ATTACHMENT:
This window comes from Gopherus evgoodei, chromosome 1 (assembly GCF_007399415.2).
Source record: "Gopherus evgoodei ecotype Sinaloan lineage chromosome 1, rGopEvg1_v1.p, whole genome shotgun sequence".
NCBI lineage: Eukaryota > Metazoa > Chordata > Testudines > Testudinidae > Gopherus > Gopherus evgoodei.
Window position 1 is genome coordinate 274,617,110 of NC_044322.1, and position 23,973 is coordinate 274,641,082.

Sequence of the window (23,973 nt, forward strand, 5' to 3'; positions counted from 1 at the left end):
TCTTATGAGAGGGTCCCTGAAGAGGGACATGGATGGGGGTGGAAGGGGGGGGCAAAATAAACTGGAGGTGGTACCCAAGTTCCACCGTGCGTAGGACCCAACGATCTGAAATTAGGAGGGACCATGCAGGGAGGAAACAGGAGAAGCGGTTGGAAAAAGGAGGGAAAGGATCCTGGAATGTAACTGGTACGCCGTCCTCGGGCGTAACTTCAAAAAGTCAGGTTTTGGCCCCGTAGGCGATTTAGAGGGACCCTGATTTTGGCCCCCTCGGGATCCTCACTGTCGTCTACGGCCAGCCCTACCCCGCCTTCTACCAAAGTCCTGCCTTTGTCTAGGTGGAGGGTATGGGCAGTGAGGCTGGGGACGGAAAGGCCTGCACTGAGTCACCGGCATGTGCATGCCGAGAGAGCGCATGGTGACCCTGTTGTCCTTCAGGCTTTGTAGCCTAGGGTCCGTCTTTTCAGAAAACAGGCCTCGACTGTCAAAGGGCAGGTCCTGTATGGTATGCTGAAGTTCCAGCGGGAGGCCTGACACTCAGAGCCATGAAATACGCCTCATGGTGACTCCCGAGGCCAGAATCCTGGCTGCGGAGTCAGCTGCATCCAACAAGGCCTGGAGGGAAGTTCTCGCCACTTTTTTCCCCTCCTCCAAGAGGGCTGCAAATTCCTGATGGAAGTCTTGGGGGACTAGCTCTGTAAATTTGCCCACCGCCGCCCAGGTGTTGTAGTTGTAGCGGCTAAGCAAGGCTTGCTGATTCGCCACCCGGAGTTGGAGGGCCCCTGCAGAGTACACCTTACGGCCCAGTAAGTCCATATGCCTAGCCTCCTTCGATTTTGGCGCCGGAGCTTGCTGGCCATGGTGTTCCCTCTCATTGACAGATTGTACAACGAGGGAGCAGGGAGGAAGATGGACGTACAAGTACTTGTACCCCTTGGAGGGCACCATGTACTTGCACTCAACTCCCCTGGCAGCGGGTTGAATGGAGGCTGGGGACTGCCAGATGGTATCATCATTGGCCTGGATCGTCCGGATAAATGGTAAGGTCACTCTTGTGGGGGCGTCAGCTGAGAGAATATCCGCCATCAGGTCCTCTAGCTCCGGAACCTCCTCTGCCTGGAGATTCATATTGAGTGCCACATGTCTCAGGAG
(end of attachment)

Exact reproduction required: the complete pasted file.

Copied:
This window comes from Gopherus evgoodei, chromosome 1 (assembly GCF_007399415.2).
Source record: "Gopherus evgoodei ecotype Sinaloan lineage chromosome 1, rGopEvg1_v1.p, whole genome shotgun sequence".
NCBI lineage: Eukaryota > Metazoa > Chordata > Testudines > Testudinidae > Gopherus > Gopherus evgoodei.
Window position 1 is genome coordinate 274,617,110 of NC_044322.1, and position 23,973 is coordinate 274,641,082.

Sequence of the window (23,973 nt, forward strand, 5' to 3'; positions counted from 1 at the left end):
TCTTATGAGAGGGTCCCTGAAGAGGGACATGGATGGGGGTGGAAGGGGGGGGCAAAATAAACTGGAGGTGGTACCCAAGTTCCACCGTGCGTAGGACCCAACGATCTGAAATTAGGAGGGACCATGCAGGGAGGAAACAGGAGAAGCGGTTGGAAAAAGGAGGGAAAGGATCCTGGAATGTAACTGGTACGCCGTCCTCGGGCGTAACTTCAAAAAGTCAGGTTTTGGCCCCGTAGGCGATTTAGAGGGACCCTGATTTTGGCCCCCTCGGGATCCTCACTGTCGTCTACGGCCAGCCCTACCCCGCCTTCTACCAAAGTCCTGCCTTTGTCTAGGTGGAGGGTATGGGCAGTGAGGCTGGGGACGGAAAGGCCTGCACTGAGTCACCGGCATGTGCATGCCGAGAGAGCGCATGGTGACCCTGTTGTCCTTCAGGCTTTGTAGCCTAGGGTCCGTCTTTTCAGAAAACAGGCCTCGACTGTCAAAGGGCAGGTCCTGTATGGTATGCTGAAGTTCCAGCGGGAGGCCTGACACTCAGAGCCATGAAATACGCCTCATGGTGACTCCCGAGGCCAGAATCCTGGCTGCGGAGTCAGCTGCATCCAACAAGGCCTGGAGGGAAGTTCTCGCCACTTTTTTCCCCTCCTCCAAGAGGGCTGCAAATTCCTGATGGAAGTCTTGGGGGACTAGCTCTGTAAATTTGCCCACCGCCGCCCAGGTGTTGTAGTTGTAGCGGCTAAGCAAGGCTTGCTGATTCGCCACCCGGAGTTGGAGGGCCCCTGCAGAGTACACCTTACGGCCCAGTAAGTCCATATGCCTAGCCTCCTTCGATTTTGGCGCCGGAGCTTGCTGGCCATGGTGTTCCCTCTCATTGACAGATTGTACAACGAGGGAGCAGGGAGGAAGATGGACGTACAAGTACTTGTACCCCTTGGAGGGCACCATGTACTTGCACTCAACTCCCCTGGCAGCGGGTTGAATGGAGGCTGGGGACTGCCAGATGGTATCATCATTGGCCTGGATCGTCCGGATAAATGGTAAGGTCACTCTTGTGGGGGCGTCAGCTGAGAGAATATCCGCCATCAGGTCCTCTAGCTCCGGAACCTCCTCTGCCTGGAGATTCATATTGAGTGCCACATGTCTCAGGAG